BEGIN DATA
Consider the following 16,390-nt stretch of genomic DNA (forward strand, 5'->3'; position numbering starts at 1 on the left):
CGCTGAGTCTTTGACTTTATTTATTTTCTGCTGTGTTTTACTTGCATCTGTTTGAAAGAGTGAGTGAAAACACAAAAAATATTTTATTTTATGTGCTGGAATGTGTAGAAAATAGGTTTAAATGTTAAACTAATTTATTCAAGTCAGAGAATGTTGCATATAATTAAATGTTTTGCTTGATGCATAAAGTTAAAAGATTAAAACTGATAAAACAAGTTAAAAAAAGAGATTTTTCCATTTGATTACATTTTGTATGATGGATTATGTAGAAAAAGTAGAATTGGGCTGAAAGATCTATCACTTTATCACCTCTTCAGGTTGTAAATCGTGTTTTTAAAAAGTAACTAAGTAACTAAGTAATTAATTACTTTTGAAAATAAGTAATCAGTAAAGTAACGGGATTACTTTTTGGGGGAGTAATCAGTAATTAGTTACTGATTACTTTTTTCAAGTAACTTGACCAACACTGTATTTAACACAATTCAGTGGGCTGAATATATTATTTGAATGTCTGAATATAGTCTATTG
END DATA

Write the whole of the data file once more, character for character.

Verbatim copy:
Consider the following 16,390-nt stretch of genomic DNA (forward strand, 5'->3'; position numbering starts at 1 on the left):
CGCTGAGTCTTTGACTTTATTTATTTTCTGCTGTGTTTTACTTGCATCTGTTTGAAAGAGTGAGTGAAAACACAAAAAATATTTTATTTTATGTGCTGGAATGTGTAGAAAATAGGTTTAAATGTTAAACTAATTTATTCAAGTCAGAGAATGTTGCATATAATTAAATGTTTTGCTTGATGCATAAAGTTAAAAGATTAAAACTGATAAAACAAGTTAAAAAAAGAGATTTTTCCATTTGATTACATTTTGTATGATGGATTATGTAGAAAAAGTAGAATTGGGCTGAAAGATCTATCACTTTATCACCTCTTCAGGTTGTAAATCGTGTTTTTAAAAAGTAACTAAGTAACTAAGTAATTAATTACTTTTGAAAATAAGTAATCAGTAAAGTAACGGGATTACTTTTTGGGGGAGTAATCAGTAATTAGTTACTGATTACTTTTTTCAAGTAACTTGACCAACACTGTATTTAACACAATTCAGTGGGCTGAATATATTATTTGAATGTCTGAATATAGTCTATTG